The Centre for Justice & Legal Research examines the importance of access to justice as an essential instrument for the protection of human rights in Nigeria.

The centre examines the reality of the Nigerian situation, analysing the obstacles to the realisation of access to justice in the country. These obstacles include undue delay in the administration of justice, high cost of litigation, reliance on technical rules, locus standi, and illiteracy will be examined in order to develop solutions.

The centre will inquire as to the prospects for improvement of access to justice in Nigeria and opine if mechanisms such as judicial reform and alternative dispute resolution mechanisms are encouraged. The centre will place less emphasis on technical rules, but rather focus research on implementation of justice as component of human rights and human security.

There is a wide gulf between official pronouncements of respect for human rights and their actual implementation. The explanation for this appears to be that there still exists a number of substantive and procedural obstacles or impediments that not only inhibit the actual implementation of such measures, but preclude the masses in general from having access to justice in Nigeria.

The question is then what are these impediments and how can they be surmounted to guarantee access to justice for the vast majority of Nigerians? Are there any in-built legal mechanisms that can be deployed to ensure the attainment of access to justice in the country? What has been the response of successive governments to the quest for the enforcement of basic rights through increased access to justice?

We purport to examine these questions and to chart a new course in the quest for the promotion and protection of human rights in Nigeria through enhanced access to justice. We will first discuss the concept of access to justice and its relationship with human rights, before proceeding to examine the various substantive and procedural obstacles conspiring against effective access to justice.

We will deal with how the legal system can be made more responsive to the yearnings and aspirations of Nigerians by guaranteeing that individuals and groups will have access to justice in the country, and consequently enhance human rights protection.

Legal Research

Legal Research studies is the analysis of the fundamental principles of law and the role and function of a legal system as it affects the society and politics. Legal research concerns itself with why certain laws are adopted or why there are different legal jurisdictions and how the justice system affects the social structure and norms.

There are two areas in law namely, criminal law and civil law. In criminal law, justice begins when a crime is reported to law enforcement and the verdict is passed. In Nigeria, the constitution forbids citizens to be convicted of an unwritten offence and it equally lays down rules for other stages involved in the “Criminal Justice System”. However, our society and criminal processes justify conviction and punishment by way of imprisonment for the responsible agent who could have prevented his actions.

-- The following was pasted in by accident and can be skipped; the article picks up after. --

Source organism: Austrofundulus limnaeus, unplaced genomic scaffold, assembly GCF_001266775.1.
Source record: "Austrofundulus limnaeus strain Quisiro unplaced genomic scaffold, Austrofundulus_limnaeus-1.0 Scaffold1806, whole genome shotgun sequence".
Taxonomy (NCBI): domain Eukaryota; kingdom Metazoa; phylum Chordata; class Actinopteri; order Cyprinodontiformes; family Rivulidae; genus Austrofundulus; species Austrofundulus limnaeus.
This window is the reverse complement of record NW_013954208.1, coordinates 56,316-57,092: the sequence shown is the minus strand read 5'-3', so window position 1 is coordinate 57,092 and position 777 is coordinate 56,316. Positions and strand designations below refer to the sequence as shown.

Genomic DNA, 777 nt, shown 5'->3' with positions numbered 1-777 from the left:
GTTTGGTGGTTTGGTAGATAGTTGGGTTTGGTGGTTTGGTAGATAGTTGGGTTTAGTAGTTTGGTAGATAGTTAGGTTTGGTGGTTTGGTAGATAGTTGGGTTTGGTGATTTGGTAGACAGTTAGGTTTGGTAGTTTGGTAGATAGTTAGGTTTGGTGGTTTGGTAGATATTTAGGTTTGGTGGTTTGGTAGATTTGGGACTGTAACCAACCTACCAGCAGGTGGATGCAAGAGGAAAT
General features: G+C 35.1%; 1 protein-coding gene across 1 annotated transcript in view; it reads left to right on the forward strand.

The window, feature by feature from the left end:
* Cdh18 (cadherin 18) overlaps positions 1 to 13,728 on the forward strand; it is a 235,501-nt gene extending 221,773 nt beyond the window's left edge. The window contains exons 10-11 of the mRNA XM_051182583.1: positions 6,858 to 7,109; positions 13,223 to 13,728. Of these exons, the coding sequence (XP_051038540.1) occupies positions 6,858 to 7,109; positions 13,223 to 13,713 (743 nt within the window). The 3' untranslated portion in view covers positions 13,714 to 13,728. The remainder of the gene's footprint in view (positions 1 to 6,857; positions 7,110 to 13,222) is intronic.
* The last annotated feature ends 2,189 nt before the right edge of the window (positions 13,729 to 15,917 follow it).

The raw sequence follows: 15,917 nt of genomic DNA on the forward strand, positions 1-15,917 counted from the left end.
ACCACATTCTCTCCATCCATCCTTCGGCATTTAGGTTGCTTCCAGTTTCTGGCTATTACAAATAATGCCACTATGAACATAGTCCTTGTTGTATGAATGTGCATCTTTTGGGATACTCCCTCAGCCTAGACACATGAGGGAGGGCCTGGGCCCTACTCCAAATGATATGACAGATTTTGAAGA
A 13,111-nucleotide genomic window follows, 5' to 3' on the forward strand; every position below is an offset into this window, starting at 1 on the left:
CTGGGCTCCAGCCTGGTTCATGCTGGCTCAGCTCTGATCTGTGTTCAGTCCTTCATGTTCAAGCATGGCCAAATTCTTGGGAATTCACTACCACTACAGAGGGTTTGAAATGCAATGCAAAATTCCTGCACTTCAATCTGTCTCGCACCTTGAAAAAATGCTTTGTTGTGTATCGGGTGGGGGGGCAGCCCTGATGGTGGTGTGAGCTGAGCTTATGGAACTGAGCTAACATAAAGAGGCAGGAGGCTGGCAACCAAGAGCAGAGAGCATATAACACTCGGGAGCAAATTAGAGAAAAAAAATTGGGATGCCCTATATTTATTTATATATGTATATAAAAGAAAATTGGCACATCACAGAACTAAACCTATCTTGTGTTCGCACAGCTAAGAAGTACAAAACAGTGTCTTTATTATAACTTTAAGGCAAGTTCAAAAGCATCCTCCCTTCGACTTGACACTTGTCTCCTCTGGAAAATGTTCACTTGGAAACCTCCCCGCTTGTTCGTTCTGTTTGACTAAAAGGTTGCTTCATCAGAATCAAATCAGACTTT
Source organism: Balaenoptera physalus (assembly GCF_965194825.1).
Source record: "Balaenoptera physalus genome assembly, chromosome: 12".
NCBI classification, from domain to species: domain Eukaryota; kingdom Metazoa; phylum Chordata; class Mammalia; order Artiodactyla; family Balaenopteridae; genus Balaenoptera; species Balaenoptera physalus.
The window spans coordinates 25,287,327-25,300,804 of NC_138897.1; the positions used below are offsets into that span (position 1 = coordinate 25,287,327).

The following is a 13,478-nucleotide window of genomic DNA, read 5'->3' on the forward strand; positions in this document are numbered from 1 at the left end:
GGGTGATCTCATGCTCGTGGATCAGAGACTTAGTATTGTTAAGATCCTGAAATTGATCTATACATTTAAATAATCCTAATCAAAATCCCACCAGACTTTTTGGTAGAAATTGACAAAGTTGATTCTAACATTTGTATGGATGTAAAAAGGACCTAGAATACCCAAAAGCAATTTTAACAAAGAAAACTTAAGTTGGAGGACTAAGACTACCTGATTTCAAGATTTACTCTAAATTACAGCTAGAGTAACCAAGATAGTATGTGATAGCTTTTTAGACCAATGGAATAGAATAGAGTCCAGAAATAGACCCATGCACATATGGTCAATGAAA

Consequently, punishment by way of imprisonment or fine has always been an incident of responsibility. Furthermore, the state and society as a whole have a stubborn interest in protecting the community from the threat of further crimes by those who ought to have prevented or controlled their actions. Before the enactment of the Administration of Justice Act in Nigeria, the criminal justice system was majorly polarised into the Criminal Code for the Southern states and the Penal Code for the Northern region. The penal code was fashioned after the Penal code of Sudan which in turn was formed from the Maliki school of sharia law.

In this instance, it becomes noticeable that the justice system in the most northern part of Nigeria is influenced by the regulations major religious group Islam has set and legal research studies aims to find out the role and function of this penal code in the northern social, political and even economic sphere.

For justice sector to triumph in Nigeria, it will require a substantial and enthusiastic Nigerian participation and a full sense of Nigerian “ownership”. Despite the many challenges facing the sector, it is clear from interviews and various written sources that there are a number of positive factors at play that will contribute to a successful reform process.

The judiciary is the foundation upon which democracy grows. This is so because it not only administers justice, it also protects the rights of the citizens and acts as the interpreter and guardian of the constitution. Given this role the, it is not surprising that a significant amount of civilians have some sort of knowledge about the Nigerian judiciary.

Our mission in HSD guides us toward improving legal services throughout the region and beyond, promoting equity and fairness.


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